Companies should release more classic game collections
Capcom recently announced a 10-game Mega Man Battle Network Legacy Collection, bringing together all six Game Boy Advance Battle Network titles and the various versions originally released. I’m excited about the news because I feared that this excellent spinoff would never receive a revival like the Mega Man platformer series did a few years ago. Many Battle Network games are currently only available on the Game Boy Advance or the now dying Wii U Virtual Console, while others remain locked to the Nintendo DS. However, much of the series will now be available to anyone with a PlayStation 4, Switch, or PC running Steam. It’s great to see these classic games on modern platforms, and I hope other companies take note of the preservation strategy Capcom has taken over the past few years.
This month we received a great collection of fighting games in the aptly named Capcom Fighting Collection. It brings together ports of US and Japanese arcade versions of the entire Darkstalkers franchise and other long-dormant series like Red Earth, Cyberbots, and Super Gem Fighter Mini Mix. Even beyond those packages, the Capcom Arcade Stadium series (a new one was released this month) fills the gaps in non-combat games and revives a litany of other Capcom arcade games. Before that, Mega Man received several collections to make the original series and Mega Man X available. I’m really happy to have these collections at my fingertips on my Switch.
One of my favorite parts of Capcom’s recent collections is the archival footage and documents included in the package. Early sketches, concept art, and other important and formative design documents are instructive. Even seeing just a glimpse of the developer’s thought process while recreating these classics back in the day is awesome, and I hope the practice becomes more widespread even in current game releases.
Atari isn’t a name you hear often in video game discourse in 2022, but even it tries to keep its legacy alive and playable. The brand celebrates its 50th anniversary with a massive collection of notable Atari titles from across the company’s history. Digital Eclipse is managing the development of Atari 50: The Anniversary Celebration, which includes more than 90 games on six Atari consoles and even some new games inspired by certain classics. It also features a timeline of Atari’s history, with interviews with key members of the company throughout its five decades.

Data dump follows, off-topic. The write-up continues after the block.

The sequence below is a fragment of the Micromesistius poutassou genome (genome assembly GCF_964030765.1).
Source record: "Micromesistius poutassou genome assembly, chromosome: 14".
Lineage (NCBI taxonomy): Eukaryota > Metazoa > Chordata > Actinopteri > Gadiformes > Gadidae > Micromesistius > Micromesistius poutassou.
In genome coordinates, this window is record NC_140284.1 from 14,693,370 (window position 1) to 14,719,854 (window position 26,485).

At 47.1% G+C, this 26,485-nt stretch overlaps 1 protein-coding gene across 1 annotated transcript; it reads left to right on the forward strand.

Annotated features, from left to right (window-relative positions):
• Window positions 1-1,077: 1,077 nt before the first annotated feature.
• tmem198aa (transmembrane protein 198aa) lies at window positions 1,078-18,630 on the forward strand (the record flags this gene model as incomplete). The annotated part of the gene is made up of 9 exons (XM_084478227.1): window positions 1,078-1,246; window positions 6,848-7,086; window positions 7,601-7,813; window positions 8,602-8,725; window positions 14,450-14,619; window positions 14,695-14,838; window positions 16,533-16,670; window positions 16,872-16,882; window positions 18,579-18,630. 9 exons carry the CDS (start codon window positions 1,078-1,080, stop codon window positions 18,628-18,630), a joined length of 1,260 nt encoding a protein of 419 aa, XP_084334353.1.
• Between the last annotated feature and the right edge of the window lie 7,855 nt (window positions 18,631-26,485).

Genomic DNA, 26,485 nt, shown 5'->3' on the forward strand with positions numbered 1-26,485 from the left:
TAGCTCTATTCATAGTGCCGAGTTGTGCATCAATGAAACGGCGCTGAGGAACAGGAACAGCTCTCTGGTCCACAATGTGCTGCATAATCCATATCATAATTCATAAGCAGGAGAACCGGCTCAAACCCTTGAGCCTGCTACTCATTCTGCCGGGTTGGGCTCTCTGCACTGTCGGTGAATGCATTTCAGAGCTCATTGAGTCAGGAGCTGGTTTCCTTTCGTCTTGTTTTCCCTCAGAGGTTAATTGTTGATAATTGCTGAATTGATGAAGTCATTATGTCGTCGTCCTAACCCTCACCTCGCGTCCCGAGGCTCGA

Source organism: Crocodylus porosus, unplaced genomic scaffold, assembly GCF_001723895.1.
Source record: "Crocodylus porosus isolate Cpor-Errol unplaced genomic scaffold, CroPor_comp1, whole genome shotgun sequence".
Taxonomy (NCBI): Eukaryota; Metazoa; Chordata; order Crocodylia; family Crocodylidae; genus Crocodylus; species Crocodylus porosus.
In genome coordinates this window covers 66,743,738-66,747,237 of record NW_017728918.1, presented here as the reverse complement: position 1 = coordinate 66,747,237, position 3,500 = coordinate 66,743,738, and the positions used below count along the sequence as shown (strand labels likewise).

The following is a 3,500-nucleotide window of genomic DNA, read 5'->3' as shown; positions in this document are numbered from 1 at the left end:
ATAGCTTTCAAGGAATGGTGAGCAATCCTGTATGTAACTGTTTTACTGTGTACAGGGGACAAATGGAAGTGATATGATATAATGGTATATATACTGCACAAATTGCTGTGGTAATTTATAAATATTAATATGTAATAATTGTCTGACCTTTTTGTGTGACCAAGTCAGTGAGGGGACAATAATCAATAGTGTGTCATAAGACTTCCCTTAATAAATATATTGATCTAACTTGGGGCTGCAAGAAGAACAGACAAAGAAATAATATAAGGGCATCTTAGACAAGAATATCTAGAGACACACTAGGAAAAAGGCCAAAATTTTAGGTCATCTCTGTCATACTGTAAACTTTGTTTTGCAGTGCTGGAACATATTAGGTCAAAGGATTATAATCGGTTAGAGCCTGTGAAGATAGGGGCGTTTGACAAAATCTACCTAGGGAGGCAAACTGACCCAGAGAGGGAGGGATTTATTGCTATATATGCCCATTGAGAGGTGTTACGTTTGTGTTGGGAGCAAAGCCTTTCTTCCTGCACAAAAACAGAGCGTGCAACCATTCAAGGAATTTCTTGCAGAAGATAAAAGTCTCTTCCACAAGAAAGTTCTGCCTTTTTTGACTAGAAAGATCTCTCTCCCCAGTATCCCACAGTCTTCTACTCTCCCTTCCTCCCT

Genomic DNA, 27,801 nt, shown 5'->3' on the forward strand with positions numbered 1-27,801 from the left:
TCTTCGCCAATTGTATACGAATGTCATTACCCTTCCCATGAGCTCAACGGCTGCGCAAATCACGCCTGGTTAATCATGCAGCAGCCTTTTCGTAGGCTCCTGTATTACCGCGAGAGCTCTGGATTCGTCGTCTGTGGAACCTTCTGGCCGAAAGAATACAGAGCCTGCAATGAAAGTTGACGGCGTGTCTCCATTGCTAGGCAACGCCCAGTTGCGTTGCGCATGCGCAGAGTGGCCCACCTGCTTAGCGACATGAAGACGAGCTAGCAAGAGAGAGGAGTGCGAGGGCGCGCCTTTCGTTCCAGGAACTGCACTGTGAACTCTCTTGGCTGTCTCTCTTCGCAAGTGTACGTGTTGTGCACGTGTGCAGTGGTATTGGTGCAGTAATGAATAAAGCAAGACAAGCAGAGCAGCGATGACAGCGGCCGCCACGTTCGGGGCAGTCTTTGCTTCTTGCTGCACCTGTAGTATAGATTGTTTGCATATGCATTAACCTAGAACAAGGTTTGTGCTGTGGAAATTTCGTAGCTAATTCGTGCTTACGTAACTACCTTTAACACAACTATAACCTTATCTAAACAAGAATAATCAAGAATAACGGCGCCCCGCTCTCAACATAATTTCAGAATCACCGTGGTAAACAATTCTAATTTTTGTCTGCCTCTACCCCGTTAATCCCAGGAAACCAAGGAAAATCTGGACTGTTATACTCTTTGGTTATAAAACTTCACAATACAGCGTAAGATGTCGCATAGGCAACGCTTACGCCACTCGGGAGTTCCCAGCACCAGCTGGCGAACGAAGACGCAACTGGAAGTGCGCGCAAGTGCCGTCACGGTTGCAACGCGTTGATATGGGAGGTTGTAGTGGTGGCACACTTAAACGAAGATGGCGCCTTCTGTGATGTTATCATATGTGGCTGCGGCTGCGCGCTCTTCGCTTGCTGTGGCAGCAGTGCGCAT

I know all of the above sounds like generally good game accessibility, but there’s still a lot of work to be done. There are plenty of obscure Genesis games that I can’t wait to try, licensed SNES games that I’ve rented over and over again and would love to relive. An entire generation of games in the transition between console generations from the late 90s to the early 2000s feels lost and is ripe for a revival. Even sports titles are like dust in the wind, especially when a new game comes out every year. I’d grab a Tiger Woods PGA Tour collection at a glance to play through the PS1 and PS2 entries and see how the series has changed and evolved over time. Consoles like the Sega Saturn or Gamecube also feel trapped in time, although emulation of these devices is possible with today’s technology. A few select games have appeared in recent years, such as Nights Into Dreams and Super Mario Sunshine, but much more can be done to preserve these platforms.
Nintendo and Sony have made a slight effort to make games from previous platforms available to buy or play. While some classics have been released on the new PlayStation Plus or Nintendo Switch Online service, both are far from this. which could and should be playable on current hardware. On the other hand, Microsoft has made many games available natively on its consoles, right up to the games released on the Xbox OG, with no less graphical improvements. If every major company started making a cohesive and concerted effort to keep their previous generations of games available, like Xbox and Capcom, the gaming industry and ecosystem would be much better off.